A temporary income tax hike is the bitter but equitable pill Australia should swallow, says Flinders University Professor Jonathan Karnon in The Conversation.
We’re all in this pandemic together. But we’re currently leaving it to a small proportion of the community to shoulder most of the economic pain.
It’s an approach that’s compounding social and intergenerational inequity.
To date the Australian Government has committed A$320 billion to support households and businesses during the COVID-19 pandemic. The Commonwealth’s net debt had been projected to peak this year at $392 billion and then decline. Now that debt is set to almost double.
Paying the debt will likely take decades. The burden will fall mostly on younger generations, through higher taxes or reduced public services such as health care and education.
Younger workers are also bearing the brunt of the immediate economic effects. Industries with the biggest proportion of young workers have been hit hard. In arts and recreation services, a quarter of workers are under the age of 25. In retail it’s about a third. In accommodation and food services it’s almost half.
In the past, governments have imposed temporary levies after natural disasters to pay for recovery efforts.
But the peculiar dynamics of this crisis open the opportunity to introduce a temporary levy now. This would enable those with secure incomes to share the pain and reduce the double impost on the younger generation.
A temporary income tax levy is not unprecedented.
In 2014 the federal government implemented the “temporary budget repair levy” to reduce the budget deficit (then A$37 billion). Gross national debt was about $320 billion. The levy increased the marginal tax rate on the top income bracket (more than $180,000 a year) from 45% to 47%. It collected about A$3 billion over three years.
Given the magnitude of the deficit we now face, a similar levy makes sense.
An example levy is illustrated in the table below (based on income tax data from 2016). A 1% levy is applied to annual income between A$18,200 and A$37,000, a 2% levy to income between A$37,000 and A$90,000, a 3% levy up to A$180,000, and a 4% levy to income of more than A$180,000.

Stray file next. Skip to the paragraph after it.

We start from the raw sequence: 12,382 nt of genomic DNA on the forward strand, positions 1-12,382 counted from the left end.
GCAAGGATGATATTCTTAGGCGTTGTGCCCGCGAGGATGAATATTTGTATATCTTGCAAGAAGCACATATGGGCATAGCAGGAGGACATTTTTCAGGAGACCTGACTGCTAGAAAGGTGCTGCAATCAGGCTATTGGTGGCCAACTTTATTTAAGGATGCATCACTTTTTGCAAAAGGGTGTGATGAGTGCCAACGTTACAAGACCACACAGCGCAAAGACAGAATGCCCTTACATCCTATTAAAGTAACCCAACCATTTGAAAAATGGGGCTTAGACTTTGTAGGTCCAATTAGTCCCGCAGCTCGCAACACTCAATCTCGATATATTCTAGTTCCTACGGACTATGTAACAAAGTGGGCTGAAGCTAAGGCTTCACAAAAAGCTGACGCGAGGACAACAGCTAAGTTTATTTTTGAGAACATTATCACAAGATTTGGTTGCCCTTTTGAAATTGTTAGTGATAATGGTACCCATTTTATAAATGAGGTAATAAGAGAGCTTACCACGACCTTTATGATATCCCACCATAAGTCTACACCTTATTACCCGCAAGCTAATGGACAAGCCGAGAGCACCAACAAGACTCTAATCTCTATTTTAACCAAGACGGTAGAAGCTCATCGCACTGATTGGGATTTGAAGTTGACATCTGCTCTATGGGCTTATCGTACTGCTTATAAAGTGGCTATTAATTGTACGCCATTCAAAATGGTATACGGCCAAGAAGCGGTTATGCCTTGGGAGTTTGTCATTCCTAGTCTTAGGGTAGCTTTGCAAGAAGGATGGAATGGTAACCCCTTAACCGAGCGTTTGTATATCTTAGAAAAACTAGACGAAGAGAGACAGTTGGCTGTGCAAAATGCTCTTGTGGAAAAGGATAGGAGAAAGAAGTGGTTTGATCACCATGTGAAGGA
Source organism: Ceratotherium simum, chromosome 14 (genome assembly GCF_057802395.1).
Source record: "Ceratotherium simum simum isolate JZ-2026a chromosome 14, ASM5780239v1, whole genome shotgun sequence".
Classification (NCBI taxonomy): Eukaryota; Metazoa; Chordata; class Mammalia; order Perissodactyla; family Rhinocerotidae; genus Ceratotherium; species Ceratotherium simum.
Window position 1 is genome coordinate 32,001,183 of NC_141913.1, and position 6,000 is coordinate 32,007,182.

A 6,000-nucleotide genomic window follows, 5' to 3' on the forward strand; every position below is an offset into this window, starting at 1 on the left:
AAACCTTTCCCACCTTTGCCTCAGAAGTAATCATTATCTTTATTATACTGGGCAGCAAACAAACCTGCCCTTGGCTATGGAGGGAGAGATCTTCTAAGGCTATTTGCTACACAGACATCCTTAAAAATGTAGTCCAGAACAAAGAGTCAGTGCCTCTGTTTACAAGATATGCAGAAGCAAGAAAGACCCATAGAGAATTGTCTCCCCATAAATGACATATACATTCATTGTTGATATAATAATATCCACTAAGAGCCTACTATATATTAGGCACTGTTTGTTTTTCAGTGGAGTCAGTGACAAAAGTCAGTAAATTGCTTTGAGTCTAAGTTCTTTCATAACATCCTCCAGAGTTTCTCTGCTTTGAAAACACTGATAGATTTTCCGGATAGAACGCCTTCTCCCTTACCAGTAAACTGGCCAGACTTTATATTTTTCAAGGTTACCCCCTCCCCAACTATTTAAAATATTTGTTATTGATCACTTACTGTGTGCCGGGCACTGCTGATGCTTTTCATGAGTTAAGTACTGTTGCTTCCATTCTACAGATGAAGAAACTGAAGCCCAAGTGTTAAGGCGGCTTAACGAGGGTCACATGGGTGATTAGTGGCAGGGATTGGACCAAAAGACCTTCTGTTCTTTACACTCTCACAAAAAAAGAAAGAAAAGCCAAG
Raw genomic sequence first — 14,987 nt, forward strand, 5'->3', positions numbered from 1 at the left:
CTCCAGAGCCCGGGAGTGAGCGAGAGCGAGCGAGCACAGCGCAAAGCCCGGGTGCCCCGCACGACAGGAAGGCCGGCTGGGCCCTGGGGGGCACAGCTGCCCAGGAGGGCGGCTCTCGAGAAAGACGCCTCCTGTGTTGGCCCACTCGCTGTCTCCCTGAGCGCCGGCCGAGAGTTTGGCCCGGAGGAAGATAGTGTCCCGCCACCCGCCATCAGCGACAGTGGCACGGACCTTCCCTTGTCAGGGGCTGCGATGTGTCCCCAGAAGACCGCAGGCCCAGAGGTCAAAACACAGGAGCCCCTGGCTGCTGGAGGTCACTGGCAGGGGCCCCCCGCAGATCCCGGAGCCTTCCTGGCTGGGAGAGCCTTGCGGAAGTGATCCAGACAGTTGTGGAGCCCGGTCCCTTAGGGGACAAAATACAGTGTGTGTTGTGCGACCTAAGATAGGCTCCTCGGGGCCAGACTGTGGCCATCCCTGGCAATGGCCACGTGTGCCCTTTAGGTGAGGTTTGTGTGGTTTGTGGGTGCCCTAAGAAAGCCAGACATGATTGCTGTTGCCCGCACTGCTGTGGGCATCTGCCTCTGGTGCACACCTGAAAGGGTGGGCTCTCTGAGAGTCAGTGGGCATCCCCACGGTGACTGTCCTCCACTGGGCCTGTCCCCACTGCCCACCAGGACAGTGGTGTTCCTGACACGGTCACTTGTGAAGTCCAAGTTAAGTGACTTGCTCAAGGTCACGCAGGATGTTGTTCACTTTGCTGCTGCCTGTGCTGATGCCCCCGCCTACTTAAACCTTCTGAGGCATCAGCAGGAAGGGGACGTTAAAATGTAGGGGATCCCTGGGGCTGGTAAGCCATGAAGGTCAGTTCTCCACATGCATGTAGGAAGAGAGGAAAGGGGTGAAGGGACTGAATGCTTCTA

For someone on a median full-time income of A$1,463 a week, this would mean paying an extra A$17 a week in income tax.
Over a six-month period such a levy would raise about A$6.5 billion.
The main argument against raising income taxes is that it reduces incentives to work and lowers consumers’ disposable income, which dampens economic activity (and ultimately government revenue).
This, and the politics of tax, means governments usually wouldn’t dream of raising taxes during an economic crisis, because that would further reduce consumer spending and compound the downturn.
But the COVID-19 economic crisis is unique. It is suppressing spending by those with secure incomes because people are staying home.
Analysis published by The Sydney Morning Herald and The Age shows consumer spending fell to 13% below normal in late March. One-off government stimulus payments totalling A$5 billion reversed the downward trend in the first week of April. However, the effect of the one-off stimulus payments is likely to be temporary as higher-income earners, who didn’t receive a stimulus payment, continued to reduce their spending.
If people are spending less because there are fewer opportunities to spend, this novel aspect of the crisis reduces the likelihood a temporary increase in the income tax levy would have any negative economic effect.
Right now the costs of the COVID-19 crisis are being disproportionately borne by a small proportion of the population – the 700,000 Australians who have lost their jobs and about the same number relying on the JobKeeper wage subsidy.
Many of those who have lost their jobs were already in low-paid and insecure jobs.
As previous research on the longer-term effects of natural disasters has found, these types of economic shocks widen inequalities, with most people never making up the income they lose. A levy would reduce this inequity.
An advantage of introducing a levy during the crisis is there is clear time-frame to end it. It could be tied to social distancing regulations, ending when spending patterns return to normal.
Alternatively, the government could set a specific date to review the levy. It has already done this for funding initiatives such as telehealth consults during the crisis.
Flinders Health and Medical Research Institute director Professor Karnon’s research focus is on the use of economic evidence to inform resource allocation decisions. He has undertaken applied economic evaluations in primary care, inpatient and outpatient hospital settings, residential care and community pharmacies. He has particular expertise in the use of cost-effectiveness models to estimate costs and benefits over extended time horizons and has developed and published cost-effectiveness models in a wide range of clinical areas, including frailty, cardiovascular disease, ophthalmology and cancer screening.